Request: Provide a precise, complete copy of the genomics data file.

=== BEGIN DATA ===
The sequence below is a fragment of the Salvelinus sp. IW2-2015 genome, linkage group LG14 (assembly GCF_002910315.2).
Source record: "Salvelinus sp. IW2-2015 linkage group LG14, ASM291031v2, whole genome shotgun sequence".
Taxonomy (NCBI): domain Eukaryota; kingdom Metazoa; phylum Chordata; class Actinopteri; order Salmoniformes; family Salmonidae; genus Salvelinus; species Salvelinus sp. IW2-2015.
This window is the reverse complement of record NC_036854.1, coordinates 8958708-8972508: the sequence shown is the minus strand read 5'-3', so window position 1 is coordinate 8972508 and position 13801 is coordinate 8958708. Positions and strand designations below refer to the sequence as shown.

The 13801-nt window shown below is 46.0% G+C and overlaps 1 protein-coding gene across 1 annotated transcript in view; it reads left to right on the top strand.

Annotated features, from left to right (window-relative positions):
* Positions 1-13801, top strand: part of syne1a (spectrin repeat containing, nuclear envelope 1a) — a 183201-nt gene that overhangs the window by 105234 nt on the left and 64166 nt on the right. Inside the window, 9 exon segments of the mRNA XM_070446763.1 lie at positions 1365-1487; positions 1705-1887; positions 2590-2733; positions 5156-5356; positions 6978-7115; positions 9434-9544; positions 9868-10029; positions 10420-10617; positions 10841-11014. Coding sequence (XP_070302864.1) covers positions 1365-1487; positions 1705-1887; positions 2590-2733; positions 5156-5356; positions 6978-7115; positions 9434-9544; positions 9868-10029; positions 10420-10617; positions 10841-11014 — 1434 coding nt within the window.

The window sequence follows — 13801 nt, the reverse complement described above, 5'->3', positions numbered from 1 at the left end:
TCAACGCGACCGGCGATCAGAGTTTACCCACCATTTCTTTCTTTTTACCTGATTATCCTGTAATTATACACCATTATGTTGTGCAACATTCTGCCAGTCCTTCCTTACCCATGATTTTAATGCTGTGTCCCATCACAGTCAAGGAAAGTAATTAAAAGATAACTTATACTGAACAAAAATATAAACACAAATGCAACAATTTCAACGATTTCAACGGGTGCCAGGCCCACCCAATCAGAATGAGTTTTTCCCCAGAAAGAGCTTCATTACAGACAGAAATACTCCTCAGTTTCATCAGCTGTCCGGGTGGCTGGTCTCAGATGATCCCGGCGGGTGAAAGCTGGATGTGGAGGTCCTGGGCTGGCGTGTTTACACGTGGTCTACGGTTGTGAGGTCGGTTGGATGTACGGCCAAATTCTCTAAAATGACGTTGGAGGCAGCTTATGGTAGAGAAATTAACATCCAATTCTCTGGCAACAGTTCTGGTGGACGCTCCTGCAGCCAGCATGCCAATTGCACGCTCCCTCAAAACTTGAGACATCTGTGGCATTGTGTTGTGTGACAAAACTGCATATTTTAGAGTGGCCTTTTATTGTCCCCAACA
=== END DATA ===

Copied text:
The sequence below is a fragment of the Salvelinus sp. IW2-2015 genome, linkage group LG14 (assembly GCF_002910315.2).
Source record: "Salvelinus sp. IW2-2015 linkage group LG14, ASM291031v2, whole genome shotgun sequence".
Taxonomy (NCBI): domain Eukaryota; kingdom Metazoa; phylum Chordata; class Actinopteri; order Salmoniformes; family Salmonidae; genus Salvelinus; species Salvelinus sp. IW2-2015.
This window is the reverse complement of record NC_036854.1, coordinates 8958708-8972508: the sequence shown is the minus strand read 5'-3', so window position 1 is coordinate 8972508 and position 13801 is coordinate 8958708. Positions and strand designations below refer to the sequence as shown.

The 13801-nt window shown below is 46.0% G+C and overlaps 1 protein-coding gene across 1 annotated transcript in view; it reads left to right on the top strand.

Annotated features, from left to right (window-relative positions):
* Positions 1-13801, top strand: part of syne1a (spectrin repeat containing, nuclear envelope 1a) — a 183201-nt gene that overhangs the window by 105234 nt on the left and 64166 nt on the right. Inside the window, 9 exon segments of the mRNA XM_070446763.1 lie at positions 1365-1487; positions 1705-1887; positions 2590-2733; positions 5156-5356; positions 6978-7115; positions 9434-9544; positions 9868-10029; positions 10420-10617; positions 10841-11014. Coding sequence (XP_070302864.1) covers positions 1365-1487; positions 1705-1887; positions 2590-2733; positions 5156-5356; positions 6978-7115; positions 9434-9544; positions 9868-10029; positions 10420-10617; positions 10841-11014 — 1434 coding nt within the window.

The window sequence follows — 13801 nt, the reverse complement described above, 5'->3', positions numbered from 1 at the left end:
TCAACGCGACCGGCGATCAGAGTTTACCCACCATTTCTTTCTTTTTACCTGATTATCCTGTAATTATACACCATTATGTTGTGCAACATTCTGCCAGTCCTTCCTTACCCATGATTTTAATGCTGTGTCCCATCACAGTCAAGGAAAGTAATTAAAAGATAACTTATACTGAACAAAAATATAAACACAAATGCAACAATTTCAACGATTTCAACGGGTGCCAGGCCCACCCAATCAGAATGAGTTTTTCCCCAGAAAGAGCTTCATTACAGACAGAAATACTCCTCAGTTTCATCAGCTGTCCGGGTGGCTGGTCTCAGATGATCCCGGCGGGTGAAAGCTGGATGTGGAGGTCCTGGGCTGGCGTGTTTACACGTGGTCTACGGTTGTGAGGTCGGTTGGATGTACGGCCAAATTCTCTAAAATGACGTTGGAGGCAGCTTATGGTAGAGAAATTAACATCCAATTCTCTGGCAACAGTTCTGGTGGACGCTCCTGCAGCCAGCATGCCAATTGCACGCTCCCTCAAAACTTGAGACATCTGTGGCATTGTGTTGTGTGACAAAACTGCATATTTTAGAGTGGCCTTTTATTGTCCCCAACA